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TIWI celebrates the unique art and culture of the Tiwi people of Melville and Bathurst Islands and explores the dynamic trajectory of Tiwi art across time and across media, from 1911 to now. TIWI comprises 153 works rigorously selected from the NGV collection, supplemented by 130 loans of rare historical objects and contemporary works drawn from Australian public and private collections.
TIWI focuses on art, which is just one part of a performative tableau of oral, visual and dance culture that embraces Tiwi identity. The original inhabitants of Melville and Bathurst Islands, the Tiwi, have been separated from mainland Aboriginal peoples and from murrintawi (white people) for much of their history. Evidence of Tiwi ingenuity, brought about in part by their geographical position, is found in their language, customary ceremonies, material culture, kinship system, and sexual politics. The two principal cultural events for the Tiwi are the pukumani (mourning) and kulama (coming of age) ceremonies, both of which are unrestricted in relation to age and gender.
Tiwi art is intimately connected with song and dance and with jilamara, the idiosyncratic body painting designs with which performers celebrate kulama and conceal their identity from mapurtiti (spirits of the deceased) for pukumani ceremonies. The spirit of each work resides in the Tiwi notion of individual creativity, expressed through turtiyanginari (colour), patterns of marlipinyini (lines), kurluwukari (circles) and pwanga (dots), and the randomness of the decoration. For Tiwi people, to sing is to dance is to paint. A painted design on any surface has deep associations with singing and dancing and elements of Tiwi language and culture that are non-verbal. It ranges from bold and energetic tutini (poles) and figurative sculptures, paintings and ceramics rich in storytelling, to monochrome etchings and subtle lineal designs made with a pwoja (wooden comb) that reference miyinga (customary scarification markings). Moreover, the seemingly abstract painted compositions on bark and canvas that resonate ‘Tiwiness’ are a vital form of contemporary art.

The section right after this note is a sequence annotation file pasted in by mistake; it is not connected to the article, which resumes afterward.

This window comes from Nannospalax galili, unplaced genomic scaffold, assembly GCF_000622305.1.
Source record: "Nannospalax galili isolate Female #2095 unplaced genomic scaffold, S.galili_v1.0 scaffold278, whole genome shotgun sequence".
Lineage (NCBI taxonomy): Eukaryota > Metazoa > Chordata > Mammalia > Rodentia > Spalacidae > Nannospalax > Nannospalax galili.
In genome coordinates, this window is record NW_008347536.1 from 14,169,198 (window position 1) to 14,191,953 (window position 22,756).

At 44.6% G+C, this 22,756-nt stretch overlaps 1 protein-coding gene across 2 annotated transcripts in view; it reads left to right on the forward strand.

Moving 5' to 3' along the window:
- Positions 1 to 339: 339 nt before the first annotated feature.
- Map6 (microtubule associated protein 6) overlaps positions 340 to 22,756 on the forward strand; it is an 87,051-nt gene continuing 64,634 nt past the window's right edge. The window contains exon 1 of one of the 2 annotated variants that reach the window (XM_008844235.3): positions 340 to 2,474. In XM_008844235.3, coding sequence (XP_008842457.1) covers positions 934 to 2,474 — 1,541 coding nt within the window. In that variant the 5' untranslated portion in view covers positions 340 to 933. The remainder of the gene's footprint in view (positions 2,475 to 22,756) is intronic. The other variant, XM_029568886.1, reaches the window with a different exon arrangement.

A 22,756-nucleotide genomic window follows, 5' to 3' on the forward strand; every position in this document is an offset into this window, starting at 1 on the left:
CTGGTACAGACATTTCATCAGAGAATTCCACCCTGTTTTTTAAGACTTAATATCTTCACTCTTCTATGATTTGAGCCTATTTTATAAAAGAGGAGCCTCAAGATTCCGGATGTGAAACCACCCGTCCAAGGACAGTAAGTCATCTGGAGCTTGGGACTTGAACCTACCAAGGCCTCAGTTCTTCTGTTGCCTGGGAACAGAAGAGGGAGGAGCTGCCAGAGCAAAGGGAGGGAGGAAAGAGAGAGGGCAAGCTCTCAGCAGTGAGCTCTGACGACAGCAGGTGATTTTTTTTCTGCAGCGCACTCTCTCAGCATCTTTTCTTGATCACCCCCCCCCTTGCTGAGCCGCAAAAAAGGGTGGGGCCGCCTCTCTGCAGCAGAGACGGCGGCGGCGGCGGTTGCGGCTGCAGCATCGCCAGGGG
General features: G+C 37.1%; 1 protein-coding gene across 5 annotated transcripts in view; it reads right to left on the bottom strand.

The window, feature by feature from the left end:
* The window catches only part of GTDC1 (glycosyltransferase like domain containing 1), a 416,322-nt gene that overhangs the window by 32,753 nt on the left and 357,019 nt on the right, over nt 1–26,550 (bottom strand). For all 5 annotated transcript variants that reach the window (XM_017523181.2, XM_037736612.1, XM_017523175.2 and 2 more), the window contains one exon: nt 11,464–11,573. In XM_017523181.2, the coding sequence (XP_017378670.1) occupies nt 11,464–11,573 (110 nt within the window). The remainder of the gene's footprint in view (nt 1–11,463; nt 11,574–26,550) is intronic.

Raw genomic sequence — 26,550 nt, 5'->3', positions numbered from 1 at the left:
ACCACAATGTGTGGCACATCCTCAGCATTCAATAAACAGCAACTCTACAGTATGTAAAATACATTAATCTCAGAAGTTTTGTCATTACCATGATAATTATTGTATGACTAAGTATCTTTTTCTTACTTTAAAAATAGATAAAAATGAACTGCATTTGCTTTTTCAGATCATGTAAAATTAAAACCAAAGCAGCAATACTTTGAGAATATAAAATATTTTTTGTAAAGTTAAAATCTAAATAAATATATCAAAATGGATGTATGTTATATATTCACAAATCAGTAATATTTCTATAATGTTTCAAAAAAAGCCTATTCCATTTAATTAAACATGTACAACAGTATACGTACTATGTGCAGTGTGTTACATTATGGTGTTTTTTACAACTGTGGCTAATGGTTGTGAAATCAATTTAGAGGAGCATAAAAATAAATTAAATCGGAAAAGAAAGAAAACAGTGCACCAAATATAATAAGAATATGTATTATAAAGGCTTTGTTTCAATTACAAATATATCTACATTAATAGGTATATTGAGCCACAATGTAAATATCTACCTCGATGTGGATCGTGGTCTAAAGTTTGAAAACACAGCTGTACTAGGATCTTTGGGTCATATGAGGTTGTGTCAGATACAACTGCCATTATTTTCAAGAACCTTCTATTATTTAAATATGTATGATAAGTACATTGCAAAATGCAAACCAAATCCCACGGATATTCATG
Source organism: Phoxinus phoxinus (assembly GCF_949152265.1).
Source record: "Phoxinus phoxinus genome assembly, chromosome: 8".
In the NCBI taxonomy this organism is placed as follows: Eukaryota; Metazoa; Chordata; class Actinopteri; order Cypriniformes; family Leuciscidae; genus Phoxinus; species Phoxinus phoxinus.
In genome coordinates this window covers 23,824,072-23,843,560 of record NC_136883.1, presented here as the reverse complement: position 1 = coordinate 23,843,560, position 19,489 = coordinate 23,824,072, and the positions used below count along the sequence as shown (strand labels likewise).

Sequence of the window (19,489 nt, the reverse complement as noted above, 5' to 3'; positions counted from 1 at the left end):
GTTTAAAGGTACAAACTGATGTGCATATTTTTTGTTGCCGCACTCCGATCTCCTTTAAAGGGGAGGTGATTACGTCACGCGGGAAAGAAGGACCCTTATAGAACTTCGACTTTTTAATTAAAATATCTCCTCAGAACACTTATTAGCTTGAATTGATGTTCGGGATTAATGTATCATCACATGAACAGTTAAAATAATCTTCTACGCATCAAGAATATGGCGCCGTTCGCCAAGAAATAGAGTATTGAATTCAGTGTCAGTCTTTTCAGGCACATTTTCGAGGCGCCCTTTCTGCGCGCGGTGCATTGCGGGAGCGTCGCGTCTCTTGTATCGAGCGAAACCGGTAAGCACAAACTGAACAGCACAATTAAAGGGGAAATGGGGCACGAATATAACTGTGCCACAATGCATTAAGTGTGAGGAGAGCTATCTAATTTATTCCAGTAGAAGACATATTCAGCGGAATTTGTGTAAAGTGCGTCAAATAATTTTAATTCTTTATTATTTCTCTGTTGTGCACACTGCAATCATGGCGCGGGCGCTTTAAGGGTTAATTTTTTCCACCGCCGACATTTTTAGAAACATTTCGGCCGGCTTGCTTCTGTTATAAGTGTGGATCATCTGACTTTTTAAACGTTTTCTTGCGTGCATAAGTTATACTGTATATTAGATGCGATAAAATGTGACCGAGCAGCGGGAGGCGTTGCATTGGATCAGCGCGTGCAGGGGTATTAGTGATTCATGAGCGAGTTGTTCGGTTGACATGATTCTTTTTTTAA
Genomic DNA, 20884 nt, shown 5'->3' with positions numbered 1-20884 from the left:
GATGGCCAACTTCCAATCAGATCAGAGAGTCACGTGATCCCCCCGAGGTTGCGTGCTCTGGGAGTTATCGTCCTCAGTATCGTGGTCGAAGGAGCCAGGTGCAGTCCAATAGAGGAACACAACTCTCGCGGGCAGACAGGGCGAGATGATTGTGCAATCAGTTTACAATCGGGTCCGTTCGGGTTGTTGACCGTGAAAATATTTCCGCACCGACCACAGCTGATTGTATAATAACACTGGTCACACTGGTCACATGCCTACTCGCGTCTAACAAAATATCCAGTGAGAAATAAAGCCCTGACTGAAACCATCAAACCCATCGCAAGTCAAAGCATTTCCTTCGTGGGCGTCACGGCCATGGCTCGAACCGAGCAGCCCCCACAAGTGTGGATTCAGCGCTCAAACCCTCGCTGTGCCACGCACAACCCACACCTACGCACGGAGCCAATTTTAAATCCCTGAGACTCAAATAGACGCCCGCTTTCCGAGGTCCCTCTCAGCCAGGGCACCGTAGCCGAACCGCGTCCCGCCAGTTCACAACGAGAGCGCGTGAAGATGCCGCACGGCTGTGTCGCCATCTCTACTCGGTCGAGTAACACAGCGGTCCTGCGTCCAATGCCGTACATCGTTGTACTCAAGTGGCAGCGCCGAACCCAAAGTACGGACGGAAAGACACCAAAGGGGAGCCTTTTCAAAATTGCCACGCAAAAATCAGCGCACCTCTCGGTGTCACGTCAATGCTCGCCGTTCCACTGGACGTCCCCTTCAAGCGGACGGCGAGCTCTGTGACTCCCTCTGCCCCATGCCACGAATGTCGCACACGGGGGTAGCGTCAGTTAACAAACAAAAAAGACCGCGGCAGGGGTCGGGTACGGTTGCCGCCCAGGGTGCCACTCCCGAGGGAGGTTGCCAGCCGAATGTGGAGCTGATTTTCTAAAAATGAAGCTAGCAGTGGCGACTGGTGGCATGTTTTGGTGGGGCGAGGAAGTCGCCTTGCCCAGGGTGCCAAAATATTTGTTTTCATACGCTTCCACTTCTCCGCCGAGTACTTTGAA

TIWI avoids a linear chronology and is divided into thematic spaces, the first of which is devoted to figurative works that tell the story of Purrukuparli, which explains how death came to the Tiwi and the pukumani ceremony originated. The aesthetics of Tiwi art is ever present and constantly changing in each space. An exhibition highlight is an asymmetrical display of historical and contemporary tunga (bark baskets). The massing of pukumani tutini (poles), ranging from 1912 to now in a space devoted to the poetics of mourning and the honouring of individual creativity creates a spectacular forest of monumental Ironwood forms rich with blocks of Tiwi ochres and markings. Interspersed with these cultural objects imbued with cultural memory and associations with ceremony are spaces devoted to paintings on stringybark, 1954 to now, and contemporary works on canvas and paper, limited edition prints, and batik textiles, imbued with pumpuni jilamara (good design).
TIWI also premiers YOYI (Dance), 2020, an exciting multi-channel projection video work, which comprises sound and moving image of twenty-five individual Tiwi dances performed on Country specific to these artists from Jilamara Arts & Crafts Association. These dances fade in and out and are accompanied by an audio track of songs in Tiwi language, which brings an experience of Tiwi songs, dances and Country into the exhibition space.
As this exhibition attests, Tiwi art occupies a continuum. Like a tree, it continues to change and grow, drawing sustenance from its cultural roots. The works displayed in TIWI, the largest exhibition of Tiwi art that has ever been presented, range from 1911 to 2020. The exhibition highlights the work of great Tiwi historical and contemporary artists, both female and male, and celebrates it as art not ethnographic artefact.